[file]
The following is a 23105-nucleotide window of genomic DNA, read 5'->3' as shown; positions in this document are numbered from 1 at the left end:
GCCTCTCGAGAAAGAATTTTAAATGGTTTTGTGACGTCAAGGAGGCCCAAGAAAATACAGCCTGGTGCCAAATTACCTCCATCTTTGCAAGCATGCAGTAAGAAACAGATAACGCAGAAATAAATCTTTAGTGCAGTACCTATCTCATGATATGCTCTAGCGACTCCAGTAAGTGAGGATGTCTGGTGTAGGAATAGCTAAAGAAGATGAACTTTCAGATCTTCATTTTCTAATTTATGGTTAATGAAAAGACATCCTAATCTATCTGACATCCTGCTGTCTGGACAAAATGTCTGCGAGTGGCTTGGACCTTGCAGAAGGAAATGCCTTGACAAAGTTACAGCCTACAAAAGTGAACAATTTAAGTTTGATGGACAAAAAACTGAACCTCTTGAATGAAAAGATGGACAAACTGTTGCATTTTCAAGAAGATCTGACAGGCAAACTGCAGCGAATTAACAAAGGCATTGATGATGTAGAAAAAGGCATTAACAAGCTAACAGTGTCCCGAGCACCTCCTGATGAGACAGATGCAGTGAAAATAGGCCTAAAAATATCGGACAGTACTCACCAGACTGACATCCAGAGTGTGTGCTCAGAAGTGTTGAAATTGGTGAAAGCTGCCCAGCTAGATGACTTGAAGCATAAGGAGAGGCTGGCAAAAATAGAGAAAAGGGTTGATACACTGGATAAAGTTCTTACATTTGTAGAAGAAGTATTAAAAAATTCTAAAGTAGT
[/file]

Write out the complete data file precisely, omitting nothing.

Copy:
The following is a 23105-nucleotide window of genomic DNA, read 5'->3' as shown; positions in this document are numbered from 1 at the left end:
GCCTCTCGAGAAAGAATTTTAAATGGTTTTGTGACGTCAAGGAGGCCCAAGAAAATACAGCCTGGTGCCAAATTACCTCCATCTTTGCAAGCATGCAGTAAGAAACAGATAACGCAGAAATAAATCTTTAGTGCAGTACCTATCTCATGATATGCTCTAGCGACTCCAGTAAGTGAGGATGTCTGGTGTAGGAATAGCTAAAGAAGATGAACTTTCAGATCTTCATTTTCTAATTTATGGTTAATGAAAAGACATCCTAATCTATCTGACATCCTGCTGTCTGGACAAAATGTCTGCGAGTGGCTTGGACCTTGCAGAAGGAAATGCCTTGACAAAGTTACAGCCTACAAAAGTGAACAATTTAAGTTTGATGGACAAAAAACTGAACCTCTTGAATGAAAAGATGGACAAACTGTTGCATTTTCAAGAAGATCTGACAGGCAAACTGCAGCGAATTAACAAAGGCATTGATGATGTAGAAAAAGGCATTAACAAGCTAACAGTGTCCCGAGCACCTCCTGATGAGACAGATGCAGTGAAAATAGGCCTAAAAATATCGGACAGTACTCACCAGACTGACATCCAGAGTGTGTGCTCAGAAGTGTTGAAATTGGTGAAAGCTGCCCAGCTAGATGACTTGAAGCATAAGGAGAGGCTGGCAAAAATAGAGAAAAGGGTTGATACACTGGATAAAGTTCTTACATTTGTAGAAGAAGTATTAAAAAATTCTAAAGTAGT